Immediately after everybody has eaten came the “sabogan” or the raising of money. The couple sits on opposite sides of a table with two plates in front of them. An elder manages to call everyone in the house to give immediately his “sabog.” Those related to the bride give their gifts to the groom and vice-versa. The collected “sabog” is turned over by the bridegroom to the bride.

Then, the “lipatan” is witnessed. On the way, the bride is cautioned against looking back at her parents’ house. It is believed that a bride who manages to look back on her way to her new home will readily go home to her mother’s home in case of a quarrel. Before going up the boy’s house, the bride is made to drink sweetened water and some dessert, supposedly to give her [a] sweet disposition.


A pregnant woman must not stay under the house after sunset lest she sleeps during the delivery.

When somebody is pregnant in a house, no visitors will stay at the door lest the delivery will be difficult.

Immediately after delivery, the mat where the mother is confined is rubbed all over with ginger. It is believed that this practice will prevent the mother from getting sick.

[p. 6]


There is always a party during a baptism. The kind of party served depends upon the financial condition of the family. The godparent shoulders the church expenses. A gift is always given to the baby by the godparent.


It is believed that if the deceased is a mother and has left behind her several small children, she will visit them always. To offset this horrible possibility, before the grave is covered, the surviving children are passed over the open hole.


The people of the barrio are very hospitable. During the fiesta, everybody is welcome in their homes. Poor and rich have something to serve. The table is loaded with suman, bread, sweets, fruits, wine, meat, etc.


There are still beliefs and superstitions which majority of the people of our barrio still believe. However, most of the young generation do not believe in these superstitions.

The superstitions are about heavenly bodies, plants, animals, and other phenomena. These are some of the beliefs the old people of our barrio believe.

1. When the clouds move south, a storm will come.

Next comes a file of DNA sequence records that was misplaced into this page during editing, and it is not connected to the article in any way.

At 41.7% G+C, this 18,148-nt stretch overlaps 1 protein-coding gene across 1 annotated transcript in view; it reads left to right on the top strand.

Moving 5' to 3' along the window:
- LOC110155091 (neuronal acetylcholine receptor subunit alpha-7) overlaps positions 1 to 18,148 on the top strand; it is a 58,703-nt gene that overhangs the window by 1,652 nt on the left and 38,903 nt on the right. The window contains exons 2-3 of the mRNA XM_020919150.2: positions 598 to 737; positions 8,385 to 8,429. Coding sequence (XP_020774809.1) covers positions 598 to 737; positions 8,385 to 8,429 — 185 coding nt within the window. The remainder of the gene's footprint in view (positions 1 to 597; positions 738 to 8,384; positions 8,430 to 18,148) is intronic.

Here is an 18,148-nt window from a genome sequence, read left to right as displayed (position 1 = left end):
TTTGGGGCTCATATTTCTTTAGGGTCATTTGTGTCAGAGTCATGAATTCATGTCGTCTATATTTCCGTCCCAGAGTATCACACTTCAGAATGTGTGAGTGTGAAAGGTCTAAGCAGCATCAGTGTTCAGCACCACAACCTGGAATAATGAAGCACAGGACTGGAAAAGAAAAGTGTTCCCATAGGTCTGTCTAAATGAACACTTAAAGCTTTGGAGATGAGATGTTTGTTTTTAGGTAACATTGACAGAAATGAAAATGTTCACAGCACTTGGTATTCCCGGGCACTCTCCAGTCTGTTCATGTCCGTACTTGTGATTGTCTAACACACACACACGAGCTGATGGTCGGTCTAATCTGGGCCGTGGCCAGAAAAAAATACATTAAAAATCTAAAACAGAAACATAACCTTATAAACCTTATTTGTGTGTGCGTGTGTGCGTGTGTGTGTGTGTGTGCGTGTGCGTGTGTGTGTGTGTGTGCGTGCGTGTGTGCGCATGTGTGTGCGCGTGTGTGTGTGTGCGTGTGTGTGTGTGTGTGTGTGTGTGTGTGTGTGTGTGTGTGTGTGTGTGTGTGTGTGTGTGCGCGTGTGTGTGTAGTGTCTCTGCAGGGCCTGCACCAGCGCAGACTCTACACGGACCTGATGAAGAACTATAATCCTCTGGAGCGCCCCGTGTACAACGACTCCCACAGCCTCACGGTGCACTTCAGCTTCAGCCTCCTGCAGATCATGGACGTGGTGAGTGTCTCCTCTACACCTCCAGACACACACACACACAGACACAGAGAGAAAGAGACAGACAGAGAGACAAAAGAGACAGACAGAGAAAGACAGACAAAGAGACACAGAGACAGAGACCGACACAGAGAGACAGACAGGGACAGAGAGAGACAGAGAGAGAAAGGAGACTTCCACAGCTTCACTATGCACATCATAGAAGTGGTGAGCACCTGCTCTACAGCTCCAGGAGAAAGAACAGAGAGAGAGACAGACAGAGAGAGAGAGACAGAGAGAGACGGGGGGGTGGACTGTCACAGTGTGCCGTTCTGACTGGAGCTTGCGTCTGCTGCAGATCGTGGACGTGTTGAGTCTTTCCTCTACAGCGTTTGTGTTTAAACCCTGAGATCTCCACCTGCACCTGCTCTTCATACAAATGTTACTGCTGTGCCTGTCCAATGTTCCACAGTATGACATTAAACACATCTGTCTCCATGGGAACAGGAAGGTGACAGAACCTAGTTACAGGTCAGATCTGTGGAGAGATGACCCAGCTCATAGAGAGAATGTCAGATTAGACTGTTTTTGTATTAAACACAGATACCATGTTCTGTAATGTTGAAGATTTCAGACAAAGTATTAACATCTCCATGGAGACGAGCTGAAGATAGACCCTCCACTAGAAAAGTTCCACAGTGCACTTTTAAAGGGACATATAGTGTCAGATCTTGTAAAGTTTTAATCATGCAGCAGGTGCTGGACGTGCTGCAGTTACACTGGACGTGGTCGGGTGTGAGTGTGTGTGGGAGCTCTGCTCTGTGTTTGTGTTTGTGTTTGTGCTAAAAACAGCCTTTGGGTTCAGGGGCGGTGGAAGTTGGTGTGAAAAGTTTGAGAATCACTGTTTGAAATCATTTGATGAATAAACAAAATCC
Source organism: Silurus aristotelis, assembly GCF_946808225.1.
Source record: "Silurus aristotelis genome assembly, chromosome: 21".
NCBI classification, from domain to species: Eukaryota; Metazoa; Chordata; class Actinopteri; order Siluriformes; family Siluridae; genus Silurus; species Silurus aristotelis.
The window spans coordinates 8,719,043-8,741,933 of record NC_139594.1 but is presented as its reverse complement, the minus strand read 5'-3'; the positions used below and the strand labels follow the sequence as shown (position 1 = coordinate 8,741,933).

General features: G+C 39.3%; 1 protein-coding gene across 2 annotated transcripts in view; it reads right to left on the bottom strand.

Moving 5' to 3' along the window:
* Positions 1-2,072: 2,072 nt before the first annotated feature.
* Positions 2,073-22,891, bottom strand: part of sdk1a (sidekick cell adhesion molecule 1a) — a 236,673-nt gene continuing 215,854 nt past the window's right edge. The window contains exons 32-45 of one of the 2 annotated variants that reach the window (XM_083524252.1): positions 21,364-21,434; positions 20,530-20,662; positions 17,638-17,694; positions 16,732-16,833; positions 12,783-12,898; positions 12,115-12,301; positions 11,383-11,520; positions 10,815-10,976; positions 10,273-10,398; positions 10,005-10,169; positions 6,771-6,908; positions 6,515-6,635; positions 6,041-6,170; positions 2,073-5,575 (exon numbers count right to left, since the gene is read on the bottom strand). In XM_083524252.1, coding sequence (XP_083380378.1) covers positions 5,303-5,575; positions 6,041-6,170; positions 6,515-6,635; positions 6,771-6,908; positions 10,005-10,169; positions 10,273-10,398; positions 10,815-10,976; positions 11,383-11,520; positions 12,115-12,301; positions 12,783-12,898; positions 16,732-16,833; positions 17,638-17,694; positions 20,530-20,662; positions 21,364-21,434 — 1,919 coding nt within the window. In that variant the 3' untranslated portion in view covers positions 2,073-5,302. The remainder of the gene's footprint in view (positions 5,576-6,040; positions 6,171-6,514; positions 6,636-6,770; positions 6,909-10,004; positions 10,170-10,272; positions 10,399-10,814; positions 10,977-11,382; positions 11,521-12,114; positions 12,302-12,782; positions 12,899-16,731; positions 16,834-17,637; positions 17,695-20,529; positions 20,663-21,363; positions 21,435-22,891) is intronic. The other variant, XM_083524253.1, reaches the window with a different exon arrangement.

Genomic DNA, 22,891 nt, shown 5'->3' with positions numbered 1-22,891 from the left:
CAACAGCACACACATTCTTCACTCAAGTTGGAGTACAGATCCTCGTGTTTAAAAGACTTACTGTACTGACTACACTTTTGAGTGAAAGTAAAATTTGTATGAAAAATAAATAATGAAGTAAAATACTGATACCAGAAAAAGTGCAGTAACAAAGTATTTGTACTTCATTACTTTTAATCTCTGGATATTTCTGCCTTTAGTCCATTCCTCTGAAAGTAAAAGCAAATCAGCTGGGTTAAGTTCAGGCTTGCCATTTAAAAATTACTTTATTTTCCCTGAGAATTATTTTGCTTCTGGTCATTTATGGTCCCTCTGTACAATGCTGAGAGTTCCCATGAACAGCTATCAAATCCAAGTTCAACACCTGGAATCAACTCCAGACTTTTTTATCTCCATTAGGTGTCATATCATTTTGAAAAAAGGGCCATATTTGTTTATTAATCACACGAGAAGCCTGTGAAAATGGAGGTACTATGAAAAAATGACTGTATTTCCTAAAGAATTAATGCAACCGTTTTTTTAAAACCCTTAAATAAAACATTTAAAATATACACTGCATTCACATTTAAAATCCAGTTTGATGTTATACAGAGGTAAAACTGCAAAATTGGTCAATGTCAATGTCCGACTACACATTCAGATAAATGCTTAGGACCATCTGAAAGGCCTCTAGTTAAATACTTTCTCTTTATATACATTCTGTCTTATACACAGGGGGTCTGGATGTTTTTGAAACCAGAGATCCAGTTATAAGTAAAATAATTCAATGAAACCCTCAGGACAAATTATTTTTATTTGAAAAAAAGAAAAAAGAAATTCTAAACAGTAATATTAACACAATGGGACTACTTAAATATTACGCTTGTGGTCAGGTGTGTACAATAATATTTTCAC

2. The comet with its rays pointing downward means war, epidemic, or starvation.
3. Anyone who crosses a road and sees a horseshoe will meet with good luck.
4. When a black butterfly enters one’s home, it is the sign of a death of a nearest relative.
5. When the owl hoots at night, it means someone will die.
6. When the hens cackle at dawn, that means there will be a fowl epidemic.
7. At meal time, when a fork drops, a male visitor will come, and [if] a spoon, a female visitor will come.
8. To a merchant who meets a ground lizard on his way means bad luck.
9. If a ground lizard is found in a house being constructed, no matter if it is still half-finished, it will not be continued for the family will meet all misfortunes throughout life.

[p. 7]

10. A cat washing the face at the door is a sign of a coming visitor.


Besides traditions, customs and superstitions, the barrio folks have their own ways of spending their leisure hours. Some are interested in playing baseball, sipa and pool. They play pool not betting with money but with candies. The winner gives the candies to all the children who cheer him in the game. Other forms of amusements are “dama,” “sungka,” playing cards and “tres siete.”

They are interested in hearing radio broadcasts of their neighbors and reading newspapers like “Bagong Buhay.” Others read Tagalog magazines and comics, Liwayway, Bulaklak and Filipino comics.


1. May ulo walang buhok, may tiyan walang pusod. (palaka)
2. Pagsipot sa maliwanag, kulubot na ang balat. (ampalaya)
3. Maputing parang busilak, kalihim ko sa pagliyag. (papel)
4. Esteremengulis magkabila’y tulis. (talukab ng alimasag)
5. Bumili ako ng alipin, mataas pa sa akin. (sombrero)
6. Kuwalta ng kura, ay hindi magasta. (panot na pari)
7. Hindi pa mailibing ang patay, pagka’t buhay pa ang kapitbahay. (pisak ng mata)
8. Araw at gabi ay pinarurusahan, nguni’t di nagdaramdam. (lupa)
9. Kay liit, kay pandak, kay layo kung sumibat. (palaso)
10. Hindi hayop, hindi tao, tanongin ng buong mundo. (relo)
11. Gayong maabot na ng kamay, ginamitan pa ng tulay. (sipit)
12. Pag bata ay nagtatapis, kapag tumanda ay naglililis. (labong)
13. Tubig ko sa digang, di mapatakan ng ulan. (tubig ng niyog)
14. Hindi naman bulag, hindi makakita sa liwanag. (paniki)


1. May taynga ang lupa, may pakpak ang balita.
2. Ang hanap sa bula ay sa bula rin nawawala.
3. Ang katotohanan kahit na ibaon
Lilitaw din pagdating ng panahon.
4. Pag patak ng ulan, tutubo ang labong
Makikilala mo ang gagawing bongbong.
5. Kapat ang tao’y nag-iinusinti,
May inaakalang ibig mangyari.

[p. 8]

6. Ang kahoy hangga’t malambot, madali ang paghutok
Kung tumigas na at tumayog
Mahirap na ang paghutok.
7. Ang tubig na matining, tarukin mo at malalim.
8. Kung tunay na tubo, matamis hanggang dulo.
9. Kaya nga’t ang tao ay nanghihinaw,
Ay marumi ang kamay.
10. Ang unti-unting patak, sa bato ay nakabubutas.
11. Kapalaran ko ma’y di ko man hanapin
Dudulog, lalapit kung talagang akin.
12. Lumalakad ang kalabasa
Naiiwan ang bunga.
13. Pag may hirap, may ginhawa.


Some of the most common ways of telling time in primitive ways are:

1. The rooster crowing.
2. The position of the sun.
3. The position of the stars.
4. The length of the shadow.
5. The cigarette being smoked.

Reported by:

Mr. Francisco Farol

Miss Clemencia Torres

Mrs. Bernardina M. Manalo

Notes and references:
Transcribed from “History and Cultural Life of Gelerang Kawayan,” 1953, online at the National Library of the Philippines Digital Collections.
Next Post Previous Post